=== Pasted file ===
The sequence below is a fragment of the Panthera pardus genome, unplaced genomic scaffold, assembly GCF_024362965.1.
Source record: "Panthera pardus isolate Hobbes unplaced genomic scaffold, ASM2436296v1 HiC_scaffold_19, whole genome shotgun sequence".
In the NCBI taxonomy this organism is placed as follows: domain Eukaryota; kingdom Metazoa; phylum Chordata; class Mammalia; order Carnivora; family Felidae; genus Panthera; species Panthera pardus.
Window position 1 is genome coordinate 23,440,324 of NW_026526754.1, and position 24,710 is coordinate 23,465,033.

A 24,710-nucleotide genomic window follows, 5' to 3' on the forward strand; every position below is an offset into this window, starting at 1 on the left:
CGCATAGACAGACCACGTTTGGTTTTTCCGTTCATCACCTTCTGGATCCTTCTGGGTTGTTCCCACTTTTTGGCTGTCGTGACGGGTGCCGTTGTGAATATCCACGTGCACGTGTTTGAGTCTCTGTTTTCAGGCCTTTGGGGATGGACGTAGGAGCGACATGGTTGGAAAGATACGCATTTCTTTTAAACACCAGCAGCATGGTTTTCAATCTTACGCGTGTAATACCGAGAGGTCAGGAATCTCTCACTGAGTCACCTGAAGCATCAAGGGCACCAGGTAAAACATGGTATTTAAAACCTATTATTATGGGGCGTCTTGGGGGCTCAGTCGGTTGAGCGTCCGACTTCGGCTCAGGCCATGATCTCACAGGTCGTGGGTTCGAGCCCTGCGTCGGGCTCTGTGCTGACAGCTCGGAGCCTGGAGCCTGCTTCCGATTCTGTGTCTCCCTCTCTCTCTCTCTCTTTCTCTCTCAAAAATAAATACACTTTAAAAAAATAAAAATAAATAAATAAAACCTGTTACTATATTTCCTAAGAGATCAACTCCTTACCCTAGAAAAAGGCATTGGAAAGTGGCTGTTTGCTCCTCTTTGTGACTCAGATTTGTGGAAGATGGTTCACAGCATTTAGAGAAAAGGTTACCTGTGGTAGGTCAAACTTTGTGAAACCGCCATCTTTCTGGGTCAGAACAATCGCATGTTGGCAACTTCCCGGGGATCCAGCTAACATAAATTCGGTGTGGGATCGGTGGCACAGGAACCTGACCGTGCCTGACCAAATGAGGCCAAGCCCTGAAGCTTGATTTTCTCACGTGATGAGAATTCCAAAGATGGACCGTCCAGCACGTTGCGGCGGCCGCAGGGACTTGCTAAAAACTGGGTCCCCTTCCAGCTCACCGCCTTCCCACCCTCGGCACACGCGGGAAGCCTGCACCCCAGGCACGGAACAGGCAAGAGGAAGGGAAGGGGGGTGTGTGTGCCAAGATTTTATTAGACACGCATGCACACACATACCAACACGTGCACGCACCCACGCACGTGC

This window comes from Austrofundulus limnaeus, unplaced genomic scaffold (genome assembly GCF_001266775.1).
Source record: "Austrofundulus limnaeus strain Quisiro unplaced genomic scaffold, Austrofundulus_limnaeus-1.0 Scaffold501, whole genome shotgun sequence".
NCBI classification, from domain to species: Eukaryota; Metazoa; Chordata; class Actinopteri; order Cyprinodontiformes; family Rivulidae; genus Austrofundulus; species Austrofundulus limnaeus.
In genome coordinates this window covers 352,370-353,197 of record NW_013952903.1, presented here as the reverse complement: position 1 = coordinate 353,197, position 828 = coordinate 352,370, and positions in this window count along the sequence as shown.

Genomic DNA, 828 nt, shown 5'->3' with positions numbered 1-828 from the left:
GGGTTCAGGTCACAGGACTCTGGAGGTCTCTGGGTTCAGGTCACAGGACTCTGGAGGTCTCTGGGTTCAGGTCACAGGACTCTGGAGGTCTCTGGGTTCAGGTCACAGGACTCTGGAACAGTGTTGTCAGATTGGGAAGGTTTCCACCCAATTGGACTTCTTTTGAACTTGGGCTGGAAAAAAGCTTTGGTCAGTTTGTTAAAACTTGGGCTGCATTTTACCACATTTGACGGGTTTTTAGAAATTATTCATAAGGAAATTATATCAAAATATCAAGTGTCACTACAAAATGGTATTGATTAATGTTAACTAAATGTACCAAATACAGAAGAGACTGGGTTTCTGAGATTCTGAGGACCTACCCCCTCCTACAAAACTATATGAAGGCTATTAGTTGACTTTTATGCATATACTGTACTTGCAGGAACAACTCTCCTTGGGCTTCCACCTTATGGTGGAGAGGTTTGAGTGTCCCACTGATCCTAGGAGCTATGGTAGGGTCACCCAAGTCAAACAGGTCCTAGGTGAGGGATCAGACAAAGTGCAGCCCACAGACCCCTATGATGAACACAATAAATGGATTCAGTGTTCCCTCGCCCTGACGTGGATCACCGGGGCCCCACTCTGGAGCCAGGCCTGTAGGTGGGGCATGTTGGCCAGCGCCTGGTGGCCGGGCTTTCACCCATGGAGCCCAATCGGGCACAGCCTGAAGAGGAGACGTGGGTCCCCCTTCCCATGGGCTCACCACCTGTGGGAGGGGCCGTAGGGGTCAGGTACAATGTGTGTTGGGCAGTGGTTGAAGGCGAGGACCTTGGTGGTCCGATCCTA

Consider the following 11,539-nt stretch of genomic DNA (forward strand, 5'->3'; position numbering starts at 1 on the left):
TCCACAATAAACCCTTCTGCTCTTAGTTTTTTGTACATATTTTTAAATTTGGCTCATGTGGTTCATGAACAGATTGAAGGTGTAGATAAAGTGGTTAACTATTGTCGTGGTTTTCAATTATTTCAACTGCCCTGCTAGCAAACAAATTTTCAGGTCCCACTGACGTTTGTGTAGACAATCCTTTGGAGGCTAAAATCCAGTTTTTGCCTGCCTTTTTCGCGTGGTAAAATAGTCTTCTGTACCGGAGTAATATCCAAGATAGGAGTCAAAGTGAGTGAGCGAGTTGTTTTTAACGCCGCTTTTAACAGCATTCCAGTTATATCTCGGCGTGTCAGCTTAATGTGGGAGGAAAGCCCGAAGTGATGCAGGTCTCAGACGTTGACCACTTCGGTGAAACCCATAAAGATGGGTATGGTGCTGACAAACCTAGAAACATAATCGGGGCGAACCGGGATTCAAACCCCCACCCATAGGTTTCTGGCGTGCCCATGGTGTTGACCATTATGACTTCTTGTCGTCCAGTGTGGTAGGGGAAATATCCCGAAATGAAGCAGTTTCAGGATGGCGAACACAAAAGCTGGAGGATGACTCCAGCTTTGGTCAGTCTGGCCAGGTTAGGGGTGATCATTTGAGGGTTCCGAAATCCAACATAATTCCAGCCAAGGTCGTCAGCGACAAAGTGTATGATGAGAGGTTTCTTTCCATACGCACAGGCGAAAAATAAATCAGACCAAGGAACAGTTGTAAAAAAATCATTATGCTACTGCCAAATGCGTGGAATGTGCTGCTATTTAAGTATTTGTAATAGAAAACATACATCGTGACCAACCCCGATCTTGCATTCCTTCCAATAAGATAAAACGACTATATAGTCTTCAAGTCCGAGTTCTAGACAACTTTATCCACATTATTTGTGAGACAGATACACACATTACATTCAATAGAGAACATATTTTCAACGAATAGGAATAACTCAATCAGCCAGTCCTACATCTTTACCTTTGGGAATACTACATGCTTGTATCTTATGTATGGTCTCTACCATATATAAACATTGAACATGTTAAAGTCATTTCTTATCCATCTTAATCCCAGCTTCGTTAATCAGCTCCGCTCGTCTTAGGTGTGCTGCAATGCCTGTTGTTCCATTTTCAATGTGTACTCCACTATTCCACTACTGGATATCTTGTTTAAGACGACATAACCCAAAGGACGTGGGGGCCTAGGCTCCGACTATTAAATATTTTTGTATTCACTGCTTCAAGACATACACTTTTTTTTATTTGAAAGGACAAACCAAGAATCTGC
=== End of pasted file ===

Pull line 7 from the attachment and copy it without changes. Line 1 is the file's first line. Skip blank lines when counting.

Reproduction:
This window comes from Austrofundulus limnaeus, unplaced genomic scaffold (genome assembly GCF_001266775.1).